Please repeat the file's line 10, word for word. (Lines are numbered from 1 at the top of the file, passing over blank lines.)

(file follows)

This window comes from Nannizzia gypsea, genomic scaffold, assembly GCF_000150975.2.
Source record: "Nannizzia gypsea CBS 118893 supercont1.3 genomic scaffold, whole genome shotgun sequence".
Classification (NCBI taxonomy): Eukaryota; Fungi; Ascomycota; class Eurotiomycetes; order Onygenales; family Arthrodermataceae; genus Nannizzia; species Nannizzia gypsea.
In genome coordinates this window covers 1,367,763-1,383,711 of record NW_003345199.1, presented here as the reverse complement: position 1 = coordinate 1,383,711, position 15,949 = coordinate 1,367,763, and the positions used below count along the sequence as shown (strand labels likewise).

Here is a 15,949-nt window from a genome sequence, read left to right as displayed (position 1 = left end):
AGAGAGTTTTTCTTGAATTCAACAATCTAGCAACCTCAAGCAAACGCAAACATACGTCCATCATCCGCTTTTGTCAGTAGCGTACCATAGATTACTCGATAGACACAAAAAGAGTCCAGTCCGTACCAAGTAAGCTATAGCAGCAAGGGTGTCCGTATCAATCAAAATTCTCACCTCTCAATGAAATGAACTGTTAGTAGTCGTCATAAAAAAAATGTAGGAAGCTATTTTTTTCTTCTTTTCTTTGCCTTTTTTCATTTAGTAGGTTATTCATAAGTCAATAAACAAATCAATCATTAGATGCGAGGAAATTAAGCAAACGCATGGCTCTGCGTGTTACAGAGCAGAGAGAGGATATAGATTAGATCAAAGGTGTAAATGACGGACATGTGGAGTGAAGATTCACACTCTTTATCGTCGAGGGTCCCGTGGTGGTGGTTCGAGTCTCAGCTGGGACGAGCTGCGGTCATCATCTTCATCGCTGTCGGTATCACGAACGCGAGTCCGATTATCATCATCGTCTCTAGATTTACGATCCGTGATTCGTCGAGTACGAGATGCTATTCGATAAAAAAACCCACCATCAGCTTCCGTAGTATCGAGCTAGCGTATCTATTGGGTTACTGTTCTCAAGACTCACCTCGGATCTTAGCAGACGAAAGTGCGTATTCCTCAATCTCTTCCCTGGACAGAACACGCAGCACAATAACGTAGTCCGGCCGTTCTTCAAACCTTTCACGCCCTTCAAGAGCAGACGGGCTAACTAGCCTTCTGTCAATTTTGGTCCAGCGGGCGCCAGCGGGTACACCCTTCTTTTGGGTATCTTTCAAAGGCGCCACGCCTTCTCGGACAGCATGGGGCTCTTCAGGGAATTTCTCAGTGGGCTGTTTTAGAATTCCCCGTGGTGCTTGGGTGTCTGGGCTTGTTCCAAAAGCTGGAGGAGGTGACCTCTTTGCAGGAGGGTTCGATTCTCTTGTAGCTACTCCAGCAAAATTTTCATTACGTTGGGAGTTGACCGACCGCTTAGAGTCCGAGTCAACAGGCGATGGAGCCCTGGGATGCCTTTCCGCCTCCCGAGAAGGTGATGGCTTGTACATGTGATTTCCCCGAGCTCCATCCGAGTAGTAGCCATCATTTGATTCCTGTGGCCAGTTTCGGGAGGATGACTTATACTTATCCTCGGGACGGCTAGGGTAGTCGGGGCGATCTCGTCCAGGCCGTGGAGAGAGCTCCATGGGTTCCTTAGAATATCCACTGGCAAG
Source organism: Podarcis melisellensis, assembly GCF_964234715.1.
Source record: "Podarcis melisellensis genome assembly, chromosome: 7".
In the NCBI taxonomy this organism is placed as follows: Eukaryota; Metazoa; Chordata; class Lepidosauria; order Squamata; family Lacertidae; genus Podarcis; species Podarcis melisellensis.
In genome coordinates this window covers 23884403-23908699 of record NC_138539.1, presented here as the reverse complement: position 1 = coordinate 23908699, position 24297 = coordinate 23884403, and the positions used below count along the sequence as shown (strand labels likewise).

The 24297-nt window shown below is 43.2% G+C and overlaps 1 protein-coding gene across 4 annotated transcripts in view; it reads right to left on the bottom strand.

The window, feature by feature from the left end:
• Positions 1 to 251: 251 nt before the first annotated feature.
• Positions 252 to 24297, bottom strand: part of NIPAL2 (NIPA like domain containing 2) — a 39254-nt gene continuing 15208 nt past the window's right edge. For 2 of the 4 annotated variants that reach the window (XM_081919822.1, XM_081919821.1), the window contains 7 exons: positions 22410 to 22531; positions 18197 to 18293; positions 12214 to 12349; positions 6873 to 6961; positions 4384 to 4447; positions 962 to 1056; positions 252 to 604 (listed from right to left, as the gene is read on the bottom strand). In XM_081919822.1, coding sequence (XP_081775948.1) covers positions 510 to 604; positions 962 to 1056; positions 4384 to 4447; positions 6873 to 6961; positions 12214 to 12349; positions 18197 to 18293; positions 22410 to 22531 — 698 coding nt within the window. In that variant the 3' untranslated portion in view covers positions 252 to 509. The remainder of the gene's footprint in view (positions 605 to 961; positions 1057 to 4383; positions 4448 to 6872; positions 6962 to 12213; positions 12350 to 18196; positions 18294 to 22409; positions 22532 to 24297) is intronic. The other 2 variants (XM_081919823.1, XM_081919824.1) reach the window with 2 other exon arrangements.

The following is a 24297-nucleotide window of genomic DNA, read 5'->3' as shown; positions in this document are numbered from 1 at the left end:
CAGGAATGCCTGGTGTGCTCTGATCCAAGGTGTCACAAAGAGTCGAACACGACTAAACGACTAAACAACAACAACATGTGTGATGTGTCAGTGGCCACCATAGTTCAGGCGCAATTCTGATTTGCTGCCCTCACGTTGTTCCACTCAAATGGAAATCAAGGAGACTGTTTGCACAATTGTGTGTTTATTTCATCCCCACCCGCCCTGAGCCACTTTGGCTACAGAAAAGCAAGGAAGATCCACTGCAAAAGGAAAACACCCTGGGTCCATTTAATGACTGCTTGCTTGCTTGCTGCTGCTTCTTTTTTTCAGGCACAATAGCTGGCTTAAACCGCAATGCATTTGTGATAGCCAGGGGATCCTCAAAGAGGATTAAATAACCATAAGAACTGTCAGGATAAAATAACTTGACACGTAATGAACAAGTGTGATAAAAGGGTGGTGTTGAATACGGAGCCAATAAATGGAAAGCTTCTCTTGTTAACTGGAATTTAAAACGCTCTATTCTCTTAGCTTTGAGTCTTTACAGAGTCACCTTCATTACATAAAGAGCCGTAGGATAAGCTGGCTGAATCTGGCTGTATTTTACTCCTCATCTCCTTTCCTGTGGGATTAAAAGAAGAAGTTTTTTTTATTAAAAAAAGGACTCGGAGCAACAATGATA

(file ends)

In genome coordinates this window covers 23884403-23908699 of record NC_138539.1, presented here as the reverse complement: position 1 = coordinate 23908699, position 24297 = coordinate 23884403, and the positions used below count along the sequence as shown (strand labels likewise).